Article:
For the past six months, several nonprofits and charities have stepped up and have been helping those affected by the coronavirus pandemic.

As of Sept. 15, in the United States there have been more than 6.5 million cases of COVID-19 and 194,092 deaths, according to the U.S. Centers for Disease Control and Prevention. And, in Texas, 663,445 cases, of which Galveston County accounts for 11,280 cases or 1.7 percent with the unfortunate count of more than 150 deaths.

Meanwhile, millions of Americans and thousands of county residents have lost their jobs in an economic swoon caused both by the virus and government restrictions imposed to help mitigate its spread. At same the time, living expenses soared for many with schools closed, forcing parents to seek child-care services they typically didn’t need.

It has been a formula for severe economic stress even for fairly well-situated people.

The most vulnerable of those who’ve found themselves in need of help because they’ve lost their jobs have in increasing numbers turned to county aid organizations, which have continued to offer support even though their own resources have been stretched to the limit.

The Galveston County Community Action Council, which helps county residents with assistance for rent and utilities, received $1.5 million for its Comprehensive Energy Assistance Program, and $1.3 million for its Community Service Block Grant through the coronavirus relief bill, Executive Director Robert Quintero said.

“In addition to us helping residents with utility and rental assistance, we’ve also been able to help families with school supplies and uniforms,” Quintero said.

Because of COVID-19 safety protocols, clients aren’t able to come to council’s office at 4700 Broadway in Galveston, but there is an online application available at www.gccac.org, Quintero said.

“If anyone is in need of assistance, we encourage them to apply online, or come by and pick up the application on the west side of the building. We want to help as many people we can — if they qualify.”

On the food front, organizers at the Galveston County Food Bank saw a 65 percent spike in new clients from March 19 through the end of April, said Donnie VanAckeren, president and CEO of the food bank.

“In January, we were distributing the equivalent of 450,000 meals to about 22,000 residents,” VanAckeren said. “Those numbers jumped to 530,000 meals and 28,000 individuals in April, which was alarming.

“We’re still in the process of gathering the number of people served during the summer, as well as those who’ve come from Lake Charles after Hurricane Laura. September looks to be just as busy.”

Food insecurity is a major concern all across the nation, and the food bank is afraid it’s going to see a spike in demand throughout the foreseeable future, VanAckeren said.

“Families who’ve never used a food pantry are, once again, turning to our services,” VanAckeren said. “We’re so grateful for the monetary support and the continued flow of volunteers dedicating their time and talents.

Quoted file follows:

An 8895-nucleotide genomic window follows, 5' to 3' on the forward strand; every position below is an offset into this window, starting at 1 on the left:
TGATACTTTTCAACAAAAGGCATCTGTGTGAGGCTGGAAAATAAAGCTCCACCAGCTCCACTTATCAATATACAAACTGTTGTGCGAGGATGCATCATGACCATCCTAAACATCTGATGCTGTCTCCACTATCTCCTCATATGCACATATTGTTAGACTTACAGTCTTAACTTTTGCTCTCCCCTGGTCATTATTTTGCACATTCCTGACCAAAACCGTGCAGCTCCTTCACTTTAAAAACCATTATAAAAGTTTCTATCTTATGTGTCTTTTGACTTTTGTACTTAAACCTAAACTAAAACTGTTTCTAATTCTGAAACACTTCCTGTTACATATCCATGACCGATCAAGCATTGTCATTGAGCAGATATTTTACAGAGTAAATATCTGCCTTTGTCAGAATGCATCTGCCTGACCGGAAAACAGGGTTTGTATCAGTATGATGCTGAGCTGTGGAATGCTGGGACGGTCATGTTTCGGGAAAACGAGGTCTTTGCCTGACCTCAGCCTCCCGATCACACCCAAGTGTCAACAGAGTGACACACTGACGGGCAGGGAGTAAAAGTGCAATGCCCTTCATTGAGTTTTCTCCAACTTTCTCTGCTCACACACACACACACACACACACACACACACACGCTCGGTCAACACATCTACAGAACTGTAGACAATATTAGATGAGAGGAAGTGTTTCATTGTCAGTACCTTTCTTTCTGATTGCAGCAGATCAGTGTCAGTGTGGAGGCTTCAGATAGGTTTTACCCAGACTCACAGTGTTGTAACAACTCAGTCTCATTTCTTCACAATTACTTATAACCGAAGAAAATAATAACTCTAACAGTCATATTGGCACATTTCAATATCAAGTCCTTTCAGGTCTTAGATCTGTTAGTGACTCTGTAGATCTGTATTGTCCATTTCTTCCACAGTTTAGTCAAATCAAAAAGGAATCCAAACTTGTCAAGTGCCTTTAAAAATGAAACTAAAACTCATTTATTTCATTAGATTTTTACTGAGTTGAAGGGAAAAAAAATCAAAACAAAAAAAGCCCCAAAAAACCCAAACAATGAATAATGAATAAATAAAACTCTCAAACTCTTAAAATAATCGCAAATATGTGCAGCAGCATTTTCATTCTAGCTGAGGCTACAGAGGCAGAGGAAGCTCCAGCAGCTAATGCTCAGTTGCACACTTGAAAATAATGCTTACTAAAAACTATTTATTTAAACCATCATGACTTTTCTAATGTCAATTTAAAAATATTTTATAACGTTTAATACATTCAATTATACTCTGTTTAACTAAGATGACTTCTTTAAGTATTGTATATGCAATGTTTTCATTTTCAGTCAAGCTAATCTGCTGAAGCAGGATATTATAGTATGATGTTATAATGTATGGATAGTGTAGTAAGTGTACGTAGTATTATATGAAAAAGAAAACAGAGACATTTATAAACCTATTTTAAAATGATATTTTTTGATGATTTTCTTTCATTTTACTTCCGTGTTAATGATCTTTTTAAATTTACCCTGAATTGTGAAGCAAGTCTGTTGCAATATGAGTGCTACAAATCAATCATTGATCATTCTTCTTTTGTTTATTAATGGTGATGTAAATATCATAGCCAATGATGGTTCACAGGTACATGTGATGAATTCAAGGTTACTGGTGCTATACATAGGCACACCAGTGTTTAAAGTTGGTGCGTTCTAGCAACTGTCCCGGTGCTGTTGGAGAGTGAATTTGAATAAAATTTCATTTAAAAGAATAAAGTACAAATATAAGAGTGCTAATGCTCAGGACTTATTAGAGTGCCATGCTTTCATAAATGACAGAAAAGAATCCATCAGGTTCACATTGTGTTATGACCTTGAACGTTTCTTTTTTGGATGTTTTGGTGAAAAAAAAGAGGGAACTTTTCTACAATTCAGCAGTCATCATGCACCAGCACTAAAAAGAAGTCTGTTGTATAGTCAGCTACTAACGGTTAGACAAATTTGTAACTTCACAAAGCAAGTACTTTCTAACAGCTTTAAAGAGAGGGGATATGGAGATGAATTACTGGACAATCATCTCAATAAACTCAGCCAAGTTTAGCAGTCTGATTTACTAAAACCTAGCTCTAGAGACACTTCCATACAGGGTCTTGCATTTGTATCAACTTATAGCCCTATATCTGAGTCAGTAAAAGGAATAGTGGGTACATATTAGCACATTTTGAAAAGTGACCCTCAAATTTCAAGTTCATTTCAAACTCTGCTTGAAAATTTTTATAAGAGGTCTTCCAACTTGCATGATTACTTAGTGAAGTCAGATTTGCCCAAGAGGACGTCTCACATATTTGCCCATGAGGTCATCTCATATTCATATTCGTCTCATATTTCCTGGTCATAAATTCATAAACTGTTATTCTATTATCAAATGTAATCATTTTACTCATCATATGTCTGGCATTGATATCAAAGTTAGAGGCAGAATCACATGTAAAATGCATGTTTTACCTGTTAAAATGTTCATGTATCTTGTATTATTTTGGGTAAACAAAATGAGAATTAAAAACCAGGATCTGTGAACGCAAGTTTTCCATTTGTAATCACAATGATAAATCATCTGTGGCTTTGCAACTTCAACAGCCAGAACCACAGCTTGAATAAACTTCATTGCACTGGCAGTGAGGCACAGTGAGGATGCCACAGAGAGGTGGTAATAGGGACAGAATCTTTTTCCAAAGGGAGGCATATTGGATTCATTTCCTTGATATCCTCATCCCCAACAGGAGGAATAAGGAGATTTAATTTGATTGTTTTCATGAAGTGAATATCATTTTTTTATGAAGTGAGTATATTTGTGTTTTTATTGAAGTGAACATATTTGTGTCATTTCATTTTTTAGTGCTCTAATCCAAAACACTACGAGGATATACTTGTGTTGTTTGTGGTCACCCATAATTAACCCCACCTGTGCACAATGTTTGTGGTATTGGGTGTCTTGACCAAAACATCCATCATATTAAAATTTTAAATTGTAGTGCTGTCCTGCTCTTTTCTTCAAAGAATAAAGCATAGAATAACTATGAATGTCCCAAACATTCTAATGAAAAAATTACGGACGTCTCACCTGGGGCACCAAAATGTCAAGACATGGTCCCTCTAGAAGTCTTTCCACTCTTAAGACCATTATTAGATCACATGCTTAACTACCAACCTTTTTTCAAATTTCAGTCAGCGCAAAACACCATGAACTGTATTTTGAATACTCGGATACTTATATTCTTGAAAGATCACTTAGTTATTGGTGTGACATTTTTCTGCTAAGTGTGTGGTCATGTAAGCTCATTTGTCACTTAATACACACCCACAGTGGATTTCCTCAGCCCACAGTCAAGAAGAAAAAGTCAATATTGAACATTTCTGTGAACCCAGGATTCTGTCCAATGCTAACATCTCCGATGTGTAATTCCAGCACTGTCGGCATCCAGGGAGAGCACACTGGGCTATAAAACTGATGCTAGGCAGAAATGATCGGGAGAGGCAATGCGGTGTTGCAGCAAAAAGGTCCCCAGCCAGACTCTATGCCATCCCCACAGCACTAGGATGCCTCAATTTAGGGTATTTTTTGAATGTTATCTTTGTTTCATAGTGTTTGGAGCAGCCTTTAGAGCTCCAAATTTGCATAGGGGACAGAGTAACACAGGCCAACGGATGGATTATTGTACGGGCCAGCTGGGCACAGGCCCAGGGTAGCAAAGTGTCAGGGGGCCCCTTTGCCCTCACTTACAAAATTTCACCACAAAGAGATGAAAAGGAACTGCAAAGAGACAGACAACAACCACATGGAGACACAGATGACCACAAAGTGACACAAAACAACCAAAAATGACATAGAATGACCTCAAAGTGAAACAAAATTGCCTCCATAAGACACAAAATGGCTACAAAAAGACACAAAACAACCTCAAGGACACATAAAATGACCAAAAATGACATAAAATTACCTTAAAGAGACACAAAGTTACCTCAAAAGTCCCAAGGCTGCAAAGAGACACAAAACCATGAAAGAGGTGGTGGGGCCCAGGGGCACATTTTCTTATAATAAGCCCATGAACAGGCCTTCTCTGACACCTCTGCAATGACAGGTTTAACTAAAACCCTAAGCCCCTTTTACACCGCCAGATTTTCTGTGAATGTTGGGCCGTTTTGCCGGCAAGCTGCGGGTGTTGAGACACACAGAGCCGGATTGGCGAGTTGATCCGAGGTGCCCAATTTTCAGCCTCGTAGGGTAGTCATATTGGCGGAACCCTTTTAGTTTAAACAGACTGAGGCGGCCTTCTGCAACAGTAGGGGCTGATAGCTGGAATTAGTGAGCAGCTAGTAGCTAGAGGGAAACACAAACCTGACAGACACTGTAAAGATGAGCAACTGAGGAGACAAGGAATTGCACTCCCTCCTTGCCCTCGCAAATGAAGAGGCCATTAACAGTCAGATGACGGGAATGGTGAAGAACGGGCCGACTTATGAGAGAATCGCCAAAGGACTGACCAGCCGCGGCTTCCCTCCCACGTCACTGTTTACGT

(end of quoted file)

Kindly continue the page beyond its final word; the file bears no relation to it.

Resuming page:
“We want them to know that they make a difference to the people we serve and that they’re appreciated.”

The M.I. Lewis Social Service Center, 215 FM 517 E., in Dickinson, also has a food pantry for low-income residents of the Dickinson Independent School District, and has remained opened during the pandemic, as well as providing financial assistance for rent and utilities, said Betty Lessert, executive director of the center.

“All in all, we’ve been hanging in there,” Lessert said. “We’ve still been able to continue our monthly food fairs via drive-through only, which are on the third Saturday of each month. We’re able to continue helping others through United Way Galveston County Mainland, who gives us funding monthly, as well as from residents of Dickinson who’ve been generous with donations.”

The agency has seen 1,121 families since the middle of March and of those, 164 were new to the agency, Lessert said.

“Actually, our numbers were down early on when the pandemic began,” Lessert said. “We believe it was because of the stimulus checks residents received and the double portion of food stamps and other government assistance.

“But all in all, I appreciate the extra effort from my caseworkers, food pantry employees and administrative assistant during this most difficult time.”

The Salvation Army of Galveston County has seen a 21 percent increase in the number of people seeking financial assistance because of COVID-19, officials said.

“It didn’t start off right away,” said Melanie Thornton-Lewis, director of social services. “At first people had stimulus money and unemployment was helping, but the need grew as people exhausted their savings and started to run out of options.”

The Salvation Army also lifted the 30-day restriction on food boxes so families in need could come weekly if necessary and the amount given out more than doubled over the previous year, Thornton-Lewis said.

“We’re grateful to the donors who made it possible for us to help those who came to us,” said Maj. Nathanael Doria, commanding officer. “Our regular donations are down, as one would expect at a time like this. And, unfortunately, we’re beginning to struggle some in Galveston as we continue to serve the homeless in addition to those seeking help because of COVID-19.”

The Salvation Army opened its new office at 4801 Emmett F. Lowry Expressway in Texas City on Sept. 21 for financial assistance.

“We’re happy to be back on the mainland with this assistance, which is available to any Galveston County resident as long as the funds hold out,” Thornton-Lewis said. 

Angela Wilson: 409-683-5239; angela.wilson@galvnews.com 

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